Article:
Jay Lake (jaylake) wrote,
Jay Lake
jaylake

"It’s a 400-some-odd-page poem written in Old English"

"It’s a 400-some-odd-page poem written in Old English." Vincent Newman, producer of a proposed film version of Paradise Lost, on Milton's 17th century poem.

http://www.nytimes.com/2007/03/04/movies/04gross.html?ex=1330660800&en=a2c110e71ef33556&ei=5088&partner=rssnyt&emc=rss

Old English? Really? Is this just me being an intellectual snob, or should people know that Old English was long gone in the 17th century? I mean, contemporary Anglophones can read Paradise Lost.

The Lord's Prayer in Old English:

Fæder ure þu þe eart on heofonum,
Si þin nama gehalgod.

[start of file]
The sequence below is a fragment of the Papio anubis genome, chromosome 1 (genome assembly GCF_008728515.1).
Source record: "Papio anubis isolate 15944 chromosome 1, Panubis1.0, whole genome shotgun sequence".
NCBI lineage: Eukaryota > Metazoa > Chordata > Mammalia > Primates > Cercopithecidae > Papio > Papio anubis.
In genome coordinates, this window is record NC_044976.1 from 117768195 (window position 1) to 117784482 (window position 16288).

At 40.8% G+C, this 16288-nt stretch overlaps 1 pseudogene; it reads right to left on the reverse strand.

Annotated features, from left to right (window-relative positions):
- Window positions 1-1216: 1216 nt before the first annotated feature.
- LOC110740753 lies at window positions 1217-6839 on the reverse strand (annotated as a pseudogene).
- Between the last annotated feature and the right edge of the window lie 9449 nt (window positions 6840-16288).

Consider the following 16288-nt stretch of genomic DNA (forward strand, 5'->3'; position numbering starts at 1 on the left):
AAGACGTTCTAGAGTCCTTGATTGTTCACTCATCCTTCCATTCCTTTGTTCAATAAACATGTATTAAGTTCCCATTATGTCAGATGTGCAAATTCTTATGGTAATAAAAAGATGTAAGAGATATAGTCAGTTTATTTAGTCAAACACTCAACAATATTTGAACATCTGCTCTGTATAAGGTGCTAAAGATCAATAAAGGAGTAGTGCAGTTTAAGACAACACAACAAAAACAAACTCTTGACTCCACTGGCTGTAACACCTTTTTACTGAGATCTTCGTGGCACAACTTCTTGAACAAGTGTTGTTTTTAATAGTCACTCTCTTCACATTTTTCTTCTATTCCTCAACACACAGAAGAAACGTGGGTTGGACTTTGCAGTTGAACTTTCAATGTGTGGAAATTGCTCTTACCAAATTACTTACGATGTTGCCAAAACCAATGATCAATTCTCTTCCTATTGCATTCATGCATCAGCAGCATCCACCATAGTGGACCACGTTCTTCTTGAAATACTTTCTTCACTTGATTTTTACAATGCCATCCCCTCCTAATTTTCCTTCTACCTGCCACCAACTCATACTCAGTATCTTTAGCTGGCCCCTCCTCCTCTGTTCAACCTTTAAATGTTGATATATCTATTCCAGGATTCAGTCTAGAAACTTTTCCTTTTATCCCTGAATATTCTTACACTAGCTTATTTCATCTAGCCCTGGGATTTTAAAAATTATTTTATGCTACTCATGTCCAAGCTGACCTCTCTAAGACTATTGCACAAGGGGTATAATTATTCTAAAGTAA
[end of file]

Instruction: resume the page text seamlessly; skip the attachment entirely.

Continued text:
To becume þin rice,
gewurþe ðin willa,
on eorðan swa swa on heofonum.
Urne gedæghwamlican hlaf syle us todæg,
and forgyf us ure gyltas, swa swa we forgyfað urum gyltendum.
And ne gelæd þu us on costnunge, ac alys us of yfele. Soþlice

The Lord's Prayer in Early Modern English:

Our father which art in heauen, hallowed be thy name.
Thy kingdome come. Thy will be done, in earth, as it is in heauen.
Giue vs this day our daily bread.
And forgiue vs our debts, as we forgiue our debters.
And lead vs not into temptation, but deliuer vs from euill: For thine is the kingdome, and the power, and the glory, for euer, Amen.

(Source: http://www.georgetown.edu/faculty/ballc/oe/pater_noster.html)
Tags: funny, language, movies
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